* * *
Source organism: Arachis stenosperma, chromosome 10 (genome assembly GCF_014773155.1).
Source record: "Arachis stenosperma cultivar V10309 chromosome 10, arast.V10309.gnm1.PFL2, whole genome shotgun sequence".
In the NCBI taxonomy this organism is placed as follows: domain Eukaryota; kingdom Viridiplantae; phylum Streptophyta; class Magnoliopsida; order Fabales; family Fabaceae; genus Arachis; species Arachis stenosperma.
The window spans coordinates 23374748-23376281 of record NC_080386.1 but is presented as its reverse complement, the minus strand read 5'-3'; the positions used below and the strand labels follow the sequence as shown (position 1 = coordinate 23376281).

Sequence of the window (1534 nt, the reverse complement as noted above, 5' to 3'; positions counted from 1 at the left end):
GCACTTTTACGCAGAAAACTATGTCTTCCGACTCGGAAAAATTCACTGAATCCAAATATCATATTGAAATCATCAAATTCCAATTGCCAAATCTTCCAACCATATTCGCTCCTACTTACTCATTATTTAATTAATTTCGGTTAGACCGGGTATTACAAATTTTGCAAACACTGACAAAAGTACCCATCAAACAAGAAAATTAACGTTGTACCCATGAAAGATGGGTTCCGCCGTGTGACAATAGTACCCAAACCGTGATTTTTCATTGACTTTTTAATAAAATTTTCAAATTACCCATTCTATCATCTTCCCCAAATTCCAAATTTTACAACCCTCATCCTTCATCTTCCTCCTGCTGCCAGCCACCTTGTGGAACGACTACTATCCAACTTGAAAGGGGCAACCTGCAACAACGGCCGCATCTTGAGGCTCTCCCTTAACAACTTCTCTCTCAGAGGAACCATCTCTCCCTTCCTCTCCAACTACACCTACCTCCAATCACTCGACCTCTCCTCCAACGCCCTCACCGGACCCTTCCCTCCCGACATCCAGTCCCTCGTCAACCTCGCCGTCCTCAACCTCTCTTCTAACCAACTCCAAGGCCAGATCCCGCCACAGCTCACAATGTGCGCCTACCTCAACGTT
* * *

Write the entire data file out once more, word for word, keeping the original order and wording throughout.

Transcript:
Source organism: Arachis stenosperma, chromosome 10 (genome assembly GCF_014773155.1).
Source record: "Arachis stenosperma cultivar V10309 chromosome 10, arast.V10309.gnm1.PFL2, whole genome shotgun sequence".
In the NCBI taxonomy this organism is placed as follows: domain Eukaryota; kingdom Viridiplantae; phylum Streptophyta; class Magnoliopsida; order Fabales; family Fabaceae; genus Arachis; species Arachis stenosperma.
The window spans coordinates 23374748-23376281 of record NC_080386.1 but is presented as its reverse complement, the minus strand read 5'-3'; the positions used below and the strand labels follow the sequence as shown (position 1 = coordinate 23376281).

Sequence of the window (1534 nt, the reverse complement as noted above, 5' to 3'; positions counted from 1 at the left end):
GCACTTTTACGCAGAAAACTATGTCTTCCGACTCGGAAAAATTCACTGAATCCAAATATCATATTGAAATCATCAAATTCCAATTGCCAAATCTTCCAACCATATTCGCTCCTACTTACTCATTATTTAATTAATTTCGGTTAGACCGGGTATTACAAATTTTGCAAACACTGACAAAAGTACCCATCAAACAAGAAAATTAACGTTGTACCCATGAAAGATGGGTTCCGCCGTGTGACAATAGTACCCAAACCGTGATTTTTCATTGACTTTTTAATAAAATTTTCAAATTACCCATTCTATCATCTTCCCCAAATTCCAAATTTTACAACCCTCATCCTTCATCTTCCTCCTGCTGCCAGCCACCTTGTGGAACGACTACTATCCAACTTGAAAGGGGCAACCTGCAACAACGGCCGCATCTTGAGGCTCTCCCTTAACAACTTCTCTCTCAGAGGAACCATCTCTCCCTTCCTCTCCAACTACACCTACCTCCAATCACTCGACCTCTCCTCCAACGCCCTCACCGGACCCTTCCCTCCCGACATCCAGTCCCTCGTCAACCTCGCCGTCCTCAACCTCTCTTCTAACCAACTCCAAGGCCAGATCCCGCCACAGCTCACAATGTGCGCCTACCTCAACGTT